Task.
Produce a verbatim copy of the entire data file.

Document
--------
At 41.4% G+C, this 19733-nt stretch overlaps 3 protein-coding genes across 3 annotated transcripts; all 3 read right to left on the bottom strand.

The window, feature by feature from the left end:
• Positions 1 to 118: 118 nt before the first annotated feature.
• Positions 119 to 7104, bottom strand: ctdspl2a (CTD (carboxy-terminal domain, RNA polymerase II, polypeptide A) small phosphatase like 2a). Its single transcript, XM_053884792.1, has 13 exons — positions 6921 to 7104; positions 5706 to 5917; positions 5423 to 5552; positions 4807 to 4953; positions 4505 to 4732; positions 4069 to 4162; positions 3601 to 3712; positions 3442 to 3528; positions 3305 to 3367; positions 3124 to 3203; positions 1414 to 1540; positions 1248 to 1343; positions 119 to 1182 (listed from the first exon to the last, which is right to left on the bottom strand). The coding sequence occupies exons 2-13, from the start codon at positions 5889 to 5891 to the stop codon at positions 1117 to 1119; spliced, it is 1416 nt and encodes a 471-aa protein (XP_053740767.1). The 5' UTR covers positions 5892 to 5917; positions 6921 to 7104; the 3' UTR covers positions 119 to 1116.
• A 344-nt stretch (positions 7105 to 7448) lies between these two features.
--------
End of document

At 41.4% G+C, this 19733-nt stretch overlaps 3 protein-coding genes across 3 annotated transcripts; all 3 read right to left on the bottom strand.

The window, feature by feature from the left end:
• Positions 1 to 118: 118 nt before the first annotated feature.
• Positions 119 to 7104, bottom strand: ctdspl2a (CTD (carboxy-terminal domain, RNA polymerase II, polypeptide A) small phosphatase like 2a). Its single transcript, XM_053884792.1, has 13 exons — positions 6921 to 7104; positions 5706 to 5917; positions 5423 to 5552; positions 4807 to 4953; positions 4505 to 4732; positions 4069 to 4162; positions 3601 to 3712; positions 3442 to 3528; positions 3305 to 3367; positions 3124 to 3203; positions 1414 to 1540; positions 1248 to 1343; positions 119 to 1182 (listed from the first exon to the last, which is right to left on the bottom strand). The coding sequence occupies exons 2-13, from the start codon at positions 5889 to 5891 to the stop codon at positions 1117 to 1119; spliced, it is 1416 nt and encodes a 471-aa protein (XP_053740767.1). The 5' UTR covers positions 5892 to 5917; positions 6921 to 7104; the 3' UTR covers positions 119 to 1116.
• A 344-nt stretch (positions 7105 to 7448) lies between these two features.